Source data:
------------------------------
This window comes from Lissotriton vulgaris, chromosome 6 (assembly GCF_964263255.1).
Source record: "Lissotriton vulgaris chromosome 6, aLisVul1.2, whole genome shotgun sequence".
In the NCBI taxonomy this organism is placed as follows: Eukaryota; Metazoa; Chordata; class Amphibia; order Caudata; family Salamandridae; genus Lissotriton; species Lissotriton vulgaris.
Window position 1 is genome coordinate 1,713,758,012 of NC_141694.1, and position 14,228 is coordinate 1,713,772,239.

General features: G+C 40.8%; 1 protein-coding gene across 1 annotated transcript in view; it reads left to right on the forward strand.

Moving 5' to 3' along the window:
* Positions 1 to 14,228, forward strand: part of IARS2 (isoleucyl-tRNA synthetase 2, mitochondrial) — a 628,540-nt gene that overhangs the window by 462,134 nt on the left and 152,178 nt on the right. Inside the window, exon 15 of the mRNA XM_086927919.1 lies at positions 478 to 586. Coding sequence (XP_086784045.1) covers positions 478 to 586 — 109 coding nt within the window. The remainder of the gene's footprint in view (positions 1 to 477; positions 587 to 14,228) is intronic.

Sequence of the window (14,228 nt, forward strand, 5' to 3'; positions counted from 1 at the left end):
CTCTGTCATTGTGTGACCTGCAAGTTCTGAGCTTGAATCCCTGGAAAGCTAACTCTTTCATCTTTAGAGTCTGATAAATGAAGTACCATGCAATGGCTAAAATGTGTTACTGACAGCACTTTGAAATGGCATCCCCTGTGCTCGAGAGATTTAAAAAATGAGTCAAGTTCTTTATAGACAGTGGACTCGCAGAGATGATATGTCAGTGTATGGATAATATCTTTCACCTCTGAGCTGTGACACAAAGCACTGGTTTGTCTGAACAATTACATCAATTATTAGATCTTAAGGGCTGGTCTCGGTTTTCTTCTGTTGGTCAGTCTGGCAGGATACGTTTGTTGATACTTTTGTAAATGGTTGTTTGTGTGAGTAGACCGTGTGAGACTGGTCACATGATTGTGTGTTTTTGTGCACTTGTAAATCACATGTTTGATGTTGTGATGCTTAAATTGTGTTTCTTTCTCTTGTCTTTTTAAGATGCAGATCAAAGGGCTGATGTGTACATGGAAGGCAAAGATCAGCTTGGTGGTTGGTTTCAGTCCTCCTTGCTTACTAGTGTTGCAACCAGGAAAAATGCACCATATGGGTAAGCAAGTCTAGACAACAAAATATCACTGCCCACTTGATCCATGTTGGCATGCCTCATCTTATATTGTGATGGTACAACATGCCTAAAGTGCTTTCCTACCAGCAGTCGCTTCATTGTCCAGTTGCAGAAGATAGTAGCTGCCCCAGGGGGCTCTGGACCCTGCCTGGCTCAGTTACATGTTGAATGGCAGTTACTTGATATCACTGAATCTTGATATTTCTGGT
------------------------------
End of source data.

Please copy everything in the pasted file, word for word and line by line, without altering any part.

This window comes from Lissotriton vulgaris, chromosome 6 (assembly GCF_964263255.1).
Source record: "Lissotriton vulgaris chromosome 6, aLisVul1.2, whole genome shotgun sequence".
In the NCBI taxonomy this organism is placed as follows: Eukaryota; Metazoa; Chordata; class Amphibia; order Caudata; family Salamandridae; genus Lissotriton; species Lissotriton vulgaris.
Window position 1 is genome coordinate 1,713,758,012 of NC_141694.1, and position 14,228 is coordinate 1,713,772,239.

General features: G+C 40.8%; 1 protein-coding gene across 1 annotated transcript in view; it reads left to right on the forward strand.

Moving 5' to 3' along the window:
* Positions 1 to 14,228, forward strand: part of IARS2 (isoleucyl-tRNA synthetase 2, mitochondrial) — a 628,540-nt gene that overhangs the window by 462,134 nt on the left and 152,178 nt on the right. Inside the window, exon 15 of the mRNA XM_086927919.1 lies at positions 478 to 586. Coding sequence (XP_086784045.1) covers positions 478 to 586 — 109 coding nt within the window. The remainder of the gene's footprint in view (positions 1 to 477; positions 587 to 14,228) is intronic.

Sequence of the window (14,228 nt, forward strand, 5' to 3'; positions counted from 1 at the left end):
CTCTGTCATTGTGTGACCTGCAAGTTCTGAGCTTGAATCCCTGGAAAGCTAACTCTTTCATCTTTAGAGTCTGATAAATGAAGTACCATGCAATGGCTAAAATGTGTTACTGACAGCACTTTGAAATGGCATCCCCTGTGCTCGAGAGATTTAAAAAATGAGTCAAGTTCTTTATAGACAGTGGACTCGCAGAGATGATATGTCAGTGTATGGATAATATCTTTCACCTCTGAGCTGTGACACAAAGCACTGGTTTGTCTGAACAATTACATCAATTATTAGATCTTAAGGGCTGGTCTCGGTTTTCTTCTGTTGGTCAGTCTGGCAGGATACGTTTGTTGATACTTTTGTAAATGGTTGTTTGTGTGAGTAGACCGTGTGAGACTGGTCACATGATTGTGTGTTTTTGTGCACTTGTAAATCACATGTTTGATGTTGTGATGCTTAAATTGTGTTTCTTTCTCTTGTCTTTTTAAGATGCAGATCAAAGGGCTGATGTGTACATGGAAGGCAAAGATCAGCTTGGTGGTTGGTTTCAGTCCTCCTTGCTTACTAGTGTTGCAACCAGGAAAAATGCACCATATGGGTAAGCAAGTCTAGACAACAAAATATCACTGCCCACTTGATCCATGTTGGCATGCCTCATCTTATATTGTGATGGTACAACATGCCTAAAGTGCTTTCCTACCAGCAGTCGCTTCATTGTCCAGTTGCAGAAGATAGTAGCTGCCCCAGGGGGCTCTGGACCCTGCCTGGCTCAGTTACATGTTGAATGGCAGTTACTTGATATCACTGAATCTTGATATTTCTGGT